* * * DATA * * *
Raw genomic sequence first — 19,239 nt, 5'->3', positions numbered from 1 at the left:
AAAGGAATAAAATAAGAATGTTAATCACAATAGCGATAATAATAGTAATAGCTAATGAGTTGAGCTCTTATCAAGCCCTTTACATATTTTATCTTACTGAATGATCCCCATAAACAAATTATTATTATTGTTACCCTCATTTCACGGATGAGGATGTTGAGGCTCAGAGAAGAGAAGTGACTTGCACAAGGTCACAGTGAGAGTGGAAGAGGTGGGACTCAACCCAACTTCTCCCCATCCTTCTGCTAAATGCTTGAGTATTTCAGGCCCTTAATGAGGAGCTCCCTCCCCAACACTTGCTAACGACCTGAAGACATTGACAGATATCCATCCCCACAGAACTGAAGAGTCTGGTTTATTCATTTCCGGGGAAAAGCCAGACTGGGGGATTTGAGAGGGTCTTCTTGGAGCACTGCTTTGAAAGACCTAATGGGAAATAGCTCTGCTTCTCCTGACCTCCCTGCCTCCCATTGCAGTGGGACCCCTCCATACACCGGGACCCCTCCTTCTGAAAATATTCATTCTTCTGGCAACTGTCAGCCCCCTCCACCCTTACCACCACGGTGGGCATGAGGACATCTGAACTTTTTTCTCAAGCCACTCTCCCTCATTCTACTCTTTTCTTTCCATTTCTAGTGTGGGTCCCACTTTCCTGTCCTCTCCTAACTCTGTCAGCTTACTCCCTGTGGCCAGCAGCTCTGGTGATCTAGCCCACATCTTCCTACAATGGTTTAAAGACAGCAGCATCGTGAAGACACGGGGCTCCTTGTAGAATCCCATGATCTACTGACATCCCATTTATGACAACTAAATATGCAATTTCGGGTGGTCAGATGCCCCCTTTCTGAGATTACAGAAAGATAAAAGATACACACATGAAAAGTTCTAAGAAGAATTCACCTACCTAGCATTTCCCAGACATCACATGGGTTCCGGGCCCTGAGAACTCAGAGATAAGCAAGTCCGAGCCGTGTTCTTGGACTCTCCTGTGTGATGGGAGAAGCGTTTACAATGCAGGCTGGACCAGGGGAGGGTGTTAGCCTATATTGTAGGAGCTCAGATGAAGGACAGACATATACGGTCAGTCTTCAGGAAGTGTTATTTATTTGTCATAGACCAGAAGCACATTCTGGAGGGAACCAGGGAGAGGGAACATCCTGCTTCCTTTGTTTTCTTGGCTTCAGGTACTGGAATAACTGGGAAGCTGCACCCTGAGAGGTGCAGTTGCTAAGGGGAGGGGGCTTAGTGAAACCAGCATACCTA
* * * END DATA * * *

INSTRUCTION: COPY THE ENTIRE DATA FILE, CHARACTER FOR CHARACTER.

Raw genomic sequence first — 19,239 nt, 5'->3', positions numbered from 1 at the left:
AAAGGAATAAAATAAGAATGTTAATCACAATAGCGATAATAATAGTAATAGCTAATGAGTTGAGCTCTTATCAAGCCCTTTACATATTTTATCTTACTGAATGATCCCCATAAACAAATTATTATTATTGTTACCCTCATTTCACGGATGAGGATGTTGAGGCTCAGAGAAGAGAAGTGACTTGCACAAGGTCACAGTGAGAGTGGAAGAGGTGGGACTCAACCCAACTTCTCCCCATCCTTCTGCTAAATGCTTGAGTATTTCAGGCCCTTAATGAGGAGCTCCCTCCCCAACACTTGCTAACGACCTGAAGACATTGACAGATATCCATCCCCACAGAACTGAAGAGTCTGGTTTATTCATTTCCGGGGAAAAGCCAGACTGGGGGATTTGAGAGGGTCTTCTTGGAGCACTGCTTTGAAAGACCTAATGGGAAATAGCTCTGCTTCTCCTGACCTCCCTGCCTCCCATTGCAGTGGGACCCCTCCATACACCGGGACCCCTCCTTCTGAAAATATTCATTCTTCTGGCAACTGTCAGCCCCCTCCACCCTTACCACCACGGTGGGCATGAGGACATCTGAACTTTTTTCTCAAGCCACTCTCCCTCATTCTACTCTTTTCTTTCCATTTCTAGTGTGGGTCCCACTTTCCTGTCCTCTCCTAACTCTGTCAGCTTACTCCCTGTGGCCAGCAGCTCTGGTGATCTAGCCCACATCTTCCTACAATGGTTTAAAGACAGCAGCATCGTGAAGACACGGGGCTCCTTGTAGAATCCCATGATCTACTGACATCCCATTTATGACAACTAAATATGCAATTTCGGGTGGTCAGATGCCCCCTTTCTGAGATTACAGAAAGATAAAAGATACACACATGAAAAGTTCTAAGAAGAATTCACCTACCTAGCATTTCCCAGACATCACATGGGTTCCGGGCCCTGAGAACTCAGAGATAAGCAAGTCCGAGCCGTGTTCTTGGACTCTCCTGTGTGATGGGAGAAGCGTTTACAATGCAGGCTGGACCAGGGGAGGGTGTTAGCCTATATTGTAGGAGCTCAGATGAAGGACAGACATATACGGTCAGTCTTCAGGAAGTGTTATTTATTTGTCATAGACCAGAAGCACATTCTGGAGGGAACCAGGGAGAGGGAACATCCTGCTTCCTTTGTTTTCTTGGCTTCAGGTACTGGAATAACTGGGAAGCTGCACCCTGAGAGGTGCAGTTGCTAAGGGGAGGGGGCTTAGTGAAACCAGCATACCTA